However, in the London Gazette of July 1922 notice was published of an Extraordinary General Meeting of the Consolidated Rubber and Balata Estates Ltd. to be held for the purpose of officially liquidating the company which could not, “by reasons of its liabilities… continue its business…”

In “Tropical Forests of the Guiana Shield: Ancient Forests in a Modern World” it is noted that commercial bleeding of the balata tree led to some 900,000 to 4.8 million trees being killed across the major producing regions of the country during its 125-year-old history of balata production.

Preserving our heritage through pictures

A Certificate for 50 shares of 1£ (London 1920) for the Consolidated Rubber and Balata Estates Ltd.

A Certificate for 50 shares of 1£ (London 1920) for the Consolidated Rubber and Balata Estates Ltd.

Balata bleeders leaving Sprostons’ stelling at Rockstone, British Guiana (No date)

Balata bleeders leaving Sprostons’ stelling at Rockstone, British Guiana (No date)

Main Road, South New Amsterdam (No date)

Main Road, South New Amsterdam (No date)

Roman Catholic Cathedral 1870-1931

Roman Catholic Cathedral 1870-1931

 

Linden Museum of Socio-Cultural Heritage

The Linden Museum of Socio-Cultural Heritage. The cast iron pot sits at bottom far right  (National Trust photo)

The Linden Museum of Socio-Cultural Heritage. The cast iron pot sits at bottom far right (National Trust photo)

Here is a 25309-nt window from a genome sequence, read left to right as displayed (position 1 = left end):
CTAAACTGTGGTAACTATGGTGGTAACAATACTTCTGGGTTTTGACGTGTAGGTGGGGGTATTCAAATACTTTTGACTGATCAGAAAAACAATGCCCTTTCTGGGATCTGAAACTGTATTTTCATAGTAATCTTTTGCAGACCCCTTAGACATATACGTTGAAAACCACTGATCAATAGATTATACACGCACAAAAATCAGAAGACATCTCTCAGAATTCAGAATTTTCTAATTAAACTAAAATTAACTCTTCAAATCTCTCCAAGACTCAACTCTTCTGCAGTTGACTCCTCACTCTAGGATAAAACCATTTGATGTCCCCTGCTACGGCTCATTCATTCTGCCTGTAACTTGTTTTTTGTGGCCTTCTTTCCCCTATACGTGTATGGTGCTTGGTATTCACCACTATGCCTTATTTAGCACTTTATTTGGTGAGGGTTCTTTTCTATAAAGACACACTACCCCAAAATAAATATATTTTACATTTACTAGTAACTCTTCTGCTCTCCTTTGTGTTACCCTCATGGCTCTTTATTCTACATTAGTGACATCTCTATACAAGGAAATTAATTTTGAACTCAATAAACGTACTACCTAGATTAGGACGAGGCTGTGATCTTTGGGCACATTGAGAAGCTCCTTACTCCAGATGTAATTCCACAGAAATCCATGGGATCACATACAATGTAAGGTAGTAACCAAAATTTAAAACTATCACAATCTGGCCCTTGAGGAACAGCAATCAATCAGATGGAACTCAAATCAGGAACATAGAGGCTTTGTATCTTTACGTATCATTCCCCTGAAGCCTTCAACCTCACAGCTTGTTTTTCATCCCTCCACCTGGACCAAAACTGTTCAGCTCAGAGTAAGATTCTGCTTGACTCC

The Linden Museum of Industrial and Socio-Cultural Heritage on Co-op Crescent in Mackenzie, is located in one of Linden’s most historic buildings, according to the National Trust of Guyana.

The building was constructed in 1925 and was known as the Recreational Hall where it was used for dances, indoor games; as a cinema and general meeting place. Later, in the 1970s, it served as the Linden Consumer Goods Complex; today, after much negotiations, it houses the “Linden Museum of Socio-Cultural Heritage”, its official name, according to  lindentourism.com

The museum was established by the Region 10 Tourism Development Association and launched April 25, during the 2006 Linden Town Week, which is reported to have coincided with the town’s 36th anniversary.

Photography showing workers on their way to the mining areas. According to the museum, up to the 1960s carriages (in the background) took them to work

Photography showing workers on their way to the mining areas. According to the museum, up to the 1960s carriages (in the background) took them to work

The museum is dedicated mainly towards showcasing the history of Linden as an industrial town, and as such, exhibits include historical mining artefacts, documents, including newspapers, maps and journals; photographs and models of historic industrial machinery, as well as miniature replicas of the mining town.

The museum also has on display indigenous artefacts from the pre-history of Linden, fossils, as well as products derived from its bauxite. In addition, a large cast-iron pot, said to have been used during earlier times for cooking or boiling sugar cane, rests outside on the front porch, one of the first things to notice upon visiting the museum.

October 2016 marks 100 years of bauxite mining in Linden, and the Linden Museum will be part of the planning and preparations for the occasion.

Museum’s model of the town of Linden and its environs

Museum’s model of the town of Linden and its environs

Replica of bauxite train car at the museum

Replica of bauxite train car at the museum

African emigration to British Guiana

Loading steamer at Georgetown docks (ND)

Loading steamer at Georgetown docks (ND)